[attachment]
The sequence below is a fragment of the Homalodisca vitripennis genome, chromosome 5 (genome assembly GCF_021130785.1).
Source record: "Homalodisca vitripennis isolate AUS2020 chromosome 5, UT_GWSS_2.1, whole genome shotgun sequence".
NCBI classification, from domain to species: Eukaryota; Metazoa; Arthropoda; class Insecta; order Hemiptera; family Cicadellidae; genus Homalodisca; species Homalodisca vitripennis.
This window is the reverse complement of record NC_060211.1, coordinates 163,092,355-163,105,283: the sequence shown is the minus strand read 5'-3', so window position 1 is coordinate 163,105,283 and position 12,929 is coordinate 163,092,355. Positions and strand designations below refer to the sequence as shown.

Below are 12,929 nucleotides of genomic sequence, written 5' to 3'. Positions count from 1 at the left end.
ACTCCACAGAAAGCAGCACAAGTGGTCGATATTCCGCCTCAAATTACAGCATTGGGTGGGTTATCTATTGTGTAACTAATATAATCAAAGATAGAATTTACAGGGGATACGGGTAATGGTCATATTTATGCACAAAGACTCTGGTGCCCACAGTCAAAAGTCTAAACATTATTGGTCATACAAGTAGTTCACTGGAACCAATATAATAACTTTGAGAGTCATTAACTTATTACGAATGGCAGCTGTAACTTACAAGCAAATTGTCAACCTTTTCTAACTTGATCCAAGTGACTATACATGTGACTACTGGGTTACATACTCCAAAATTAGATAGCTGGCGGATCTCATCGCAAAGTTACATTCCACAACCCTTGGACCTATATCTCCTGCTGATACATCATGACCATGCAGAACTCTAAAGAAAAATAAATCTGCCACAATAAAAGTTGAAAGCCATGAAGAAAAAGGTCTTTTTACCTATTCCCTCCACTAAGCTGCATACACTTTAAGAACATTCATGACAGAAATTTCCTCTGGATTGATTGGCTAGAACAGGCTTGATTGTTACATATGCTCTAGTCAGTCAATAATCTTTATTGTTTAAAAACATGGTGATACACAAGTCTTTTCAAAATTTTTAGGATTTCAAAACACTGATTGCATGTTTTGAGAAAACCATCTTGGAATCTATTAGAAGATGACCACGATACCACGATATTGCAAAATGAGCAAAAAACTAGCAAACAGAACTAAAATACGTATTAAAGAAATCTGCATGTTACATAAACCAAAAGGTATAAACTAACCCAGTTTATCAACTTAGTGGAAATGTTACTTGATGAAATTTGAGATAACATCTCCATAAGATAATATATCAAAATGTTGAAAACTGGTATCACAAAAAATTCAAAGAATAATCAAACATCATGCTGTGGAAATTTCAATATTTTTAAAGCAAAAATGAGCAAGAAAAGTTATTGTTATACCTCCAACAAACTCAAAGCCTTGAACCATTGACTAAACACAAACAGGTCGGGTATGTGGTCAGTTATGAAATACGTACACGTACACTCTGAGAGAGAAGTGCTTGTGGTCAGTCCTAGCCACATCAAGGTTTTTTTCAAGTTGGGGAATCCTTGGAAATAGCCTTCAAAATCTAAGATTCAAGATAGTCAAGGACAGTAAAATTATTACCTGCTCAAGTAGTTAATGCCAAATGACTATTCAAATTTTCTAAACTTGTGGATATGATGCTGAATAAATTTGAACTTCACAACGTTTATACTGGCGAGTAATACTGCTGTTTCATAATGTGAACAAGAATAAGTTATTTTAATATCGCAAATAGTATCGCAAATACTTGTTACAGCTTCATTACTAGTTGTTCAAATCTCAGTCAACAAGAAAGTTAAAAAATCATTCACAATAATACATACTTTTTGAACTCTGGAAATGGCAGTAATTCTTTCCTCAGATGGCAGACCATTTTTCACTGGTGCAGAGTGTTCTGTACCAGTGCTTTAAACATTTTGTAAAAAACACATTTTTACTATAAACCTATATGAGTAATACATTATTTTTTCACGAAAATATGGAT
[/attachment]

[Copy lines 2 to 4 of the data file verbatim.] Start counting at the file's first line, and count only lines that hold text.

Source record: "Homalodisca vitripennis isolate AUS2020 chromosome 5, UT_GWSS_2.1, whole genome shotgun sequence".
NCBI classification, from domain to species: Eukaryota; Metazoa; Arthropoda; class Insecta; order Hemiptera; family Cicadellidae; genus Homalodisca; species Homalodisca vitripennis.
This window is the reverse complement of record NC_060211.1, coordinates 163,092,355-163,105,283: the sequence shown is the minus strand read 5'-3', so window position 1 is coordinate 163,105,283 and position 12,929 is coordinate 163,092,355. Positions and strand designations below refer to the sequence as shown.